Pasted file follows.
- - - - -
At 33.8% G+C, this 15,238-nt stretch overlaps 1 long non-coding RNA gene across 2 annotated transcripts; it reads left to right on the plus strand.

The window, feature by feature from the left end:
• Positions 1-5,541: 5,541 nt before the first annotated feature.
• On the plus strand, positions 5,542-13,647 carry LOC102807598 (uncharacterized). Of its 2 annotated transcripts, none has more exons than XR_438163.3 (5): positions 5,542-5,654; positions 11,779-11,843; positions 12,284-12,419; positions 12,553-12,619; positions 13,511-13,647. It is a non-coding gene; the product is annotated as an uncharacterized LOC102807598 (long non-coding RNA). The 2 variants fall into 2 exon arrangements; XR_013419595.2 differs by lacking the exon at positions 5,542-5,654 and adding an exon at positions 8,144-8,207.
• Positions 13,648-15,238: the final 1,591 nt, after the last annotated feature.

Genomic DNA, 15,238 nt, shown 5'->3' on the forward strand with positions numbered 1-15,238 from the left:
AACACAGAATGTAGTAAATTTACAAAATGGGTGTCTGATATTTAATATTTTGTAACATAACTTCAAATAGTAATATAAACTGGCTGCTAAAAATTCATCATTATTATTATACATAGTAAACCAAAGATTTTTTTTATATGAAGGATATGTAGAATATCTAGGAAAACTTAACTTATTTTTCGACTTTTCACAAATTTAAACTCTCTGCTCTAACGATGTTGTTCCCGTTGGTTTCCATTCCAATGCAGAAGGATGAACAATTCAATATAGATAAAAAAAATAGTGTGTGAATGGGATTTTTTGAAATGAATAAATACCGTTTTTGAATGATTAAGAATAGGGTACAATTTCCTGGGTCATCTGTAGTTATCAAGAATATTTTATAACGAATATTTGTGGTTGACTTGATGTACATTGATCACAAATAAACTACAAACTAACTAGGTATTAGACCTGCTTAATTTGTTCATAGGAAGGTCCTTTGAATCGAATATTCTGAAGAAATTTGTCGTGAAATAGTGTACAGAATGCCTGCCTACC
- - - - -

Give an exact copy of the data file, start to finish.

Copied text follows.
At 33.8% G+C, this 15,238-nt stretch overlaps 1 long non-coding RNA gene across 2 annotated transcripts; it reads left to right on the plus strand.

The window, feature by feature from the left end:
• Positions 1-5,541: 5,541 nt before the first annotated feature.
• On the plus strand, positions 5,542-13,647 carry LOC102807598 (uncharacterized). Of its 2 annotated transcripts, none has more exons than XR_438163.3 (5): positions 5,542-5,654; positions 11,779-11,843; positions 12,284-12,419; positions 12,553-12,619; positions 13,511-13,647. It is a non-coding gene; the product is annotated as an uncharacterized LOC102807598 (long non-coding RNA). The 2 variants fall into 2 exon arrangements; XR_013419595.2 differs by lacking the exon at positions 5,542-5,654 and adding an exon at positions 8,144-8,207.
• Positions 13,648-15,238: the final 1,591 nt, after the last annotated feature.

Genomic DNA, 15,238 nt, shown 5'->3' on the forward strand with positions numbered 1-15,238 from the left:
AACACAGAATGTAGTAAATTTACAAAATGGGTGTCTGATATTTAATATTTTGTAACATAACTTCAAATAGTAATATAAACTGGCTGCTAAAAATTCATCATTATTATTATACATAGTAAACCAAAGATTTTTTTTATATGAAGGATATGTAGAATATCTAGGAAAACTTAACTTATTTTTCGACTTTTCACAAATTTAAACTCTCTGCTCTAACGATGTTGTTCCCGTTGGTTTCCATTCCAATGCAGAAGGATGAACAATTCAATATAGATAAAAAAAATAGTGTGTGAATGGGATTTTTTGAAATGAATAAATACCGTTTTTGAATGATTAAGAATAGGGTACAATTTCCTGGGTCATCTGTAGTTATCAAGAATATTTTATAACGAATATTTGTGGTTGACTTGATGTACATTGATCACAAATAAACTACAAACTAACTAGGTATTAGACCTGCTTAATTTGTTCATAGGAAGGTCCTTTGAATCGAATATTCTGAAGAAATTTGTCGTGAAATAGTGTACAGAATGCCTGCCTACC